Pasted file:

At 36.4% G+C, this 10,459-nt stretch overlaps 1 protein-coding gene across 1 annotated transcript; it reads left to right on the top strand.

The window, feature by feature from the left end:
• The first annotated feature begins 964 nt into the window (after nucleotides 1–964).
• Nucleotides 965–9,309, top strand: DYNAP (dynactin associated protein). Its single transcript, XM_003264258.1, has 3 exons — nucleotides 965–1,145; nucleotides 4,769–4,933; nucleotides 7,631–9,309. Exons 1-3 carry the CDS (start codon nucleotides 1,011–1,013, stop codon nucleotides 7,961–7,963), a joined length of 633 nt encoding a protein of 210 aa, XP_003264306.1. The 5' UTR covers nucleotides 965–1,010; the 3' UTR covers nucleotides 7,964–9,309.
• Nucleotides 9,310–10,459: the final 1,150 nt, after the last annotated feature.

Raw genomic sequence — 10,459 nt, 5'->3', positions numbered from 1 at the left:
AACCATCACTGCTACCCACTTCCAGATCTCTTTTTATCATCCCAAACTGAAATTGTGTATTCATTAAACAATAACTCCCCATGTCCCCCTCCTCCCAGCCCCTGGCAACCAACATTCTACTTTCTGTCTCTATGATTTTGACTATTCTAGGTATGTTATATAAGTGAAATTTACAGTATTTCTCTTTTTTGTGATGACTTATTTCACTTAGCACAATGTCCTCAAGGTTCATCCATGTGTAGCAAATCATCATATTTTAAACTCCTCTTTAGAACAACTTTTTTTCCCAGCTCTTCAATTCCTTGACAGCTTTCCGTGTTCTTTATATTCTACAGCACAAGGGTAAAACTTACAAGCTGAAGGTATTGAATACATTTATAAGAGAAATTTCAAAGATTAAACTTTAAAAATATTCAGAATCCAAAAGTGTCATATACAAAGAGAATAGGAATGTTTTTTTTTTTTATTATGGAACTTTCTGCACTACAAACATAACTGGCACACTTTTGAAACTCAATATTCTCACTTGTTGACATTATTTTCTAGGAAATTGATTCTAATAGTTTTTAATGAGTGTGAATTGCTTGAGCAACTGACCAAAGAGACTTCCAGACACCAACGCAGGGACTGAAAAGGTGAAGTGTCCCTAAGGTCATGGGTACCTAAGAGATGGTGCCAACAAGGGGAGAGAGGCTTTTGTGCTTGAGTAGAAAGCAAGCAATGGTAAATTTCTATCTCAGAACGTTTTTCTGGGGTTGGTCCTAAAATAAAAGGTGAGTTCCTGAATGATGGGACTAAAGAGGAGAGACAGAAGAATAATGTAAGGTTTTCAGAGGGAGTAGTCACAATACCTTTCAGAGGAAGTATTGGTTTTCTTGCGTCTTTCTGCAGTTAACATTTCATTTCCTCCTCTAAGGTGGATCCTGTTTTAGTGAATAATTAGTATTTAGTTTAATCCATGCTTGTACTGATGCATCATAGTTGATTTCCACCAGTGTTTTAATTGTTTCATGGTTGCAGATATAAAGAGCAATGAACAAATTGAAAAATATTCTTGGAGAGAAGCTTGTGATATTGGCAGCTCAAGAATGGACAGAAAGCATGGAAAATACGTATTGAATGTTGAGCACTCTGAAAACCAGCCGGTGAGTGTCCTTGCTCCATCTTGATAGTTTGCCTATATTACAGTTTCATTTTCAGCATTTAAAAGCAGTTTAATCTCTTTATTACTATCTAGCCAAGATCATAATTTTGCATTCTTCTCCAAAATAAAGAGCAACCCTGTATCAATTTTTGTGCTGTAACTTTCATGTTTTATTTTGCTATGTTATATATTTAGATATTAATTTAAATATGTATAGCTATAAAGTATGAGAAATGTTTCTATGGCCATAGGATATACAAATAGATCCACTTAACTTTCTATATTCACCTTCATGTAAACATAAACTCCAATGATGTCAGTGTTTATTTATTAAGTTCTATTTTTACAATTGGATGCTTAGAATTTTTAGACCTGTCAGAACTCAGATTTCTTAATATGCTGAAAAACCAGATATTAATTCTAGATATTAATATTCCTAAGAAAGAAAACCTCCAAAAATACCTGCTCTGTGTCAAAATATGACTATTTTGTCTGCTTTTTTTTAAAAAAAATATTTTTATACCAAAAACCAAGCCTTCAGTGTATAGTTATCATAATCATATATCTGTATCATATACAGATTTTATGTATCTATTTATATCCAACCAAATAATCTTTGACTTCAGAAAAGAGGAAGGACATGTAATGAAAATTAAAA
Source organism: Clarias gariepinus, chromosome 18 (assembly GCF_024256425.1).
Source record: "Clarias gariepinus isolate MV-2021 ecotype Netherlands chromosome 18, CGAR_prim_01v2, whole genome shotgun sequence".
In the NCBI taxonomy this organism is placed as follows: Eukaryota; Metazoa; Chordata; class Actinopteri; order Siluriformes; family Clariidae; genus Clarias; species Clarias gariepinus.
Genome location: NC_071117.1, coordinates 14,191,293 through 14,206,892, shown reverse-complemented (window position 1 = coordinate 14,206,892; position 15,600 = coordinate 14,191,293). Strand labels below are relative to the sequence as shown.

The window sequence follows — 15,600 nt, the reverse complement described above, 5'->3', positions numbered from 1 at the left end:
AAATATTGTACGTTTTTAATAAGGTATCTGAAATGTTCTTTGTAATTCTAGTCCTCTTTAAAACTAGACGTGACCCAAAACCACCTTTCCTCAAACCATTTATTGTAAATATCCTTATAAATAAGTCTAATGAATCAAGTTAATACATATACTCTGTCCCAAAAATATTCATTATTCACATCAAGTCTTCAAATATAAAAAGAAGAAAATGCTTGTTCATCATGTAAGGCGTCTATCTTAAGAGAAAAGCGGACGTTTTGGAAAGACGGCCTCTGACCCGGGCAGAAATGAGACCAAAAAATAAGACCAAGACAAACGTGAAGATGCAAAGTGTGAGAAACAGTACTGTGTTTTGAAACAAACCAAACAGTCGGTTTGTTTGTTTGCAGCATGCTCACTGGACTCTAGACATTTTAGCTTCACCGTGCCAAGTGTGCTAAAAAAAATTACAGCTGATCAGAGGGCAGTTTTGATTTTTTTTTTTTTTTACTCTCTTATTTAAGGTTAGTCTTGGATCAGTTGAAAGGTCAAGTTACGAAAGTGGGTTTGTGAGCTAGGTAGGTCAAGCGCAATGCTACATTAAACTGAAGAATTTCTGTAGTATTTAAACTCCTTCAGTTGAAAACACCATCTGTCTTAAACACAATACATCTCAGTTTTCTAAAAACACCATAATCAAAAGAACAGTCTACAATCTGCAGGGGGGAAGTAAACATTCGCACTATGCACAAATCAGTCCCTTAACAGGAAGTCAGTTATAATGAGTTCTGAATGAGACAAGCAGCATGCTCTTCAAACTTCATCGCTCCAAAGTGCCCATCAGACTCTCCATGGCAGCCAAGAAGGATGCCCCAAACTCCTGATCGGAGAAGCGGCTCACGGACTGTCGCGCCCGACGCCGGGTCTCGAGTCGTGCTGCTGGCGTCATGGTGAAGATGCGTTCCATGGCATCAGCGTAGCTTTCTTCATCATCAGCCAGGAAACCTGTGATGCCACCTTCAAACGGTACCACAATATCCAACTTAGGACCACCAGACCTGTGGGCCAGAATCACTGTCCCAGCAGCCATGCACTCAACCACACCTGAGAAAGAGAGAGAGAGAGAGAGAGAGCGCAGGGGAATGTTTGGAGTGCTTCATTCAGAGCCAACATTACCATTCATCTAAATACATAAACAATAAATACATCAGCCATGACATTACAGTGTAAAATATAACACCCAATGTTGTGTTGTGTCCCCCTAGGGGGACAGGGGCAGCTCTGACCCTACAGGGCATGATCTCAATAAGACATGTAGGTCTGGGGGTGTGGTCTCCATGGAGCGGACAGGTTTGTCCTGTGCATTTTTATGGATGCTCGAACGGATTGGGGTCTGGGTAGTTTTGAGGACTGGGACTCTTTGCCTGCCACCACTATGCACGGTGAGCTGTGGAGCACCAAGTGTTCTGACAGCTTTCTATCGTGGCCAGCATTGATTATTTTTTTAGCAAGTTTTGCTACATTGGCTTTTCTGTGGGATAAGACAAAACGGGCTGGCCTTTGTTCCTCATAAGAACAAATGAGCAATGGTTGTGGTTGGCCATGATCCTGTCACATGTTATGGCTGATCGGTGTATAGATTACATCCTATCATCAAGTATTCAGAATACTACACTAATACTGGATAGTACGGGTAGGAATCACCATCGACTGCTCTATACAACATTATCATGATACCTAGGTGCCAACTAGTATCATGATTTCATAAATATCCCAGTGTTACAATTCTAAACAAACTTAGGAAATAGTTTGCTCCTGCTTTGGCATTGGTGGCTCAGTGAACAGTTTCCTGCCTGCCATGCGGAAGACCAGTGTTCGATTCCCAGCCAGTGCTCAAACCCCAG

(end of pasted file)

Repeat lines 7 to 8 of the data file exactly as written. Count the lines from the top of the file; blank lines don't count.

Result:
AACCATCACTGCTACCCACTTCCAGATCTCTTTTTATCATCCCAAACTGAAATTGTGTATTCATTAAACAATAACTCCCCATGTCCCCCTCCTCCCAGCCCCTGGCAACCAACATTCTACTTTCTGTCTCTATGATTTTGACTATTCTAGGTATGTTATATAAGTGAAATTTACAGTATTTCTCTTTTTTGTGATGACTTATTTCACTTAGCACAATGTCCTCAAGGTTCATCCATGTGTAGCAAATCATCATATTTTAAACTCCTCTTTAGAACAACTTTTTTTCCCAGCTCTTCAATTCCTTGACAGCTTTCCGTGTTCTTTATATTCTACAGCACAAGGGTAAAACTTACAAGCTGAAGGTATTGAATACATTTATAAGAGAAATTTCAAAGATTAAACTTTAAAAATATTCAGAATCCAAAAGTGTCATATACAAAGAGAATAGGAATGTTTTTTTTTTTTATTATGGAACTTTCTGCACTACAAACATAACTGGCACACTTTTGAAACTCAATATTCTCACTTGTTGACATTATTTTCTAGGAAATTGATTCTAATAGTTTTTAATGAGTGTGAATTGCTTGAGCAACTGACCAAAGAGACTTCCAGACACCAACGCAGGGACTGAAAAGGTGAAGTGTCCCTAAGGTCATGGGTACCTAAGAGATGGTGCCAACAAGGGGAGAGAGGCTTTTGTGCTTGAGTAGAAAGCAAGCAATGGTAAATTTCTATCTCAGAACGTTTTTCTGGGGTTGGTCCTAAAATAAAAGGTGAGTTCCTGAATGATGGGACTAAAGAGGAGAGACAGAAGAATAATGTAAGGTTTTCAGAGGGAGTAGTCACAATACCTTTCAGAGGAAGTATTGGTTTTCTTGCGTCTTTCTGCAGTTAACATTTCATTTCCTCCTCTAAGGTGGATCCTGTTTTAGTGAATAATTAGTATTTAGTTTAATCCATGCTTGTACTGATGCATCATAGTTGATTTCCACCAGTGTTTTAATTGTTTCATGGTTGCAGATATAAAGAGCAATGAACAAATTGAAAAATATTCTTGGAGAGAAGCTTGTGATATTGGCAGCTCAAGAATGGACAGAAAGCATGGAAAATACGTATTGAATGTTGAGCACTCTGAAAACCAGCCGGTGAGTGTCCTTGCTCCATCTTGATAGTTTGCCTATATTACAGTTTCATTTTCAGCATTTAAAAGCAGTTTAATCTCTTTATTACTATCTAGCCAAGATCATAATTTTGCATTCTTCTCCAAAATAAAGAGCAACCCTGTATCAATTTTTGTGCTGTAACTTTCATGTTTTATTTTGCTATGTTATATATTTAGATATTAATTTAAATATGTATAGCTATAAAGTATGAGAAATGTTTCTATGGCCATAGGATATACAAATAGATCCACTTAACTTTCTATATTCACCTTCATGTAAACATAAACTCCAATGATGTCAGTGTTTATTTATTAAGTTCTATTTTTACAATTGGATGCTTAGAATTTTTAGACCTGTCAGAACTCAGATTTCTTAATATGCTGAAAAACCAGATATTAATTCTAGATATTAATATTCCTAAGAAAGAAAACCTCCAAAAATACCTGCTCTGTGTCAAAATATGACTATTTTGTCTGCTTTTTTTTAAAAAAAATATTTTTATACCAAAAACCAAGCCTTCAGTGTATAGTTATCATAATCATATATCTGTATCATATACAGATTTTATGTATCTATTTATATCCAACCAAATAATCTTTGACTTCAGAAAAGAGGAAGGACATGTAATGAAAATTAAAA
Source organism: Clarias gariepinus, chromosome 18 (assembly GCF_024256425.1).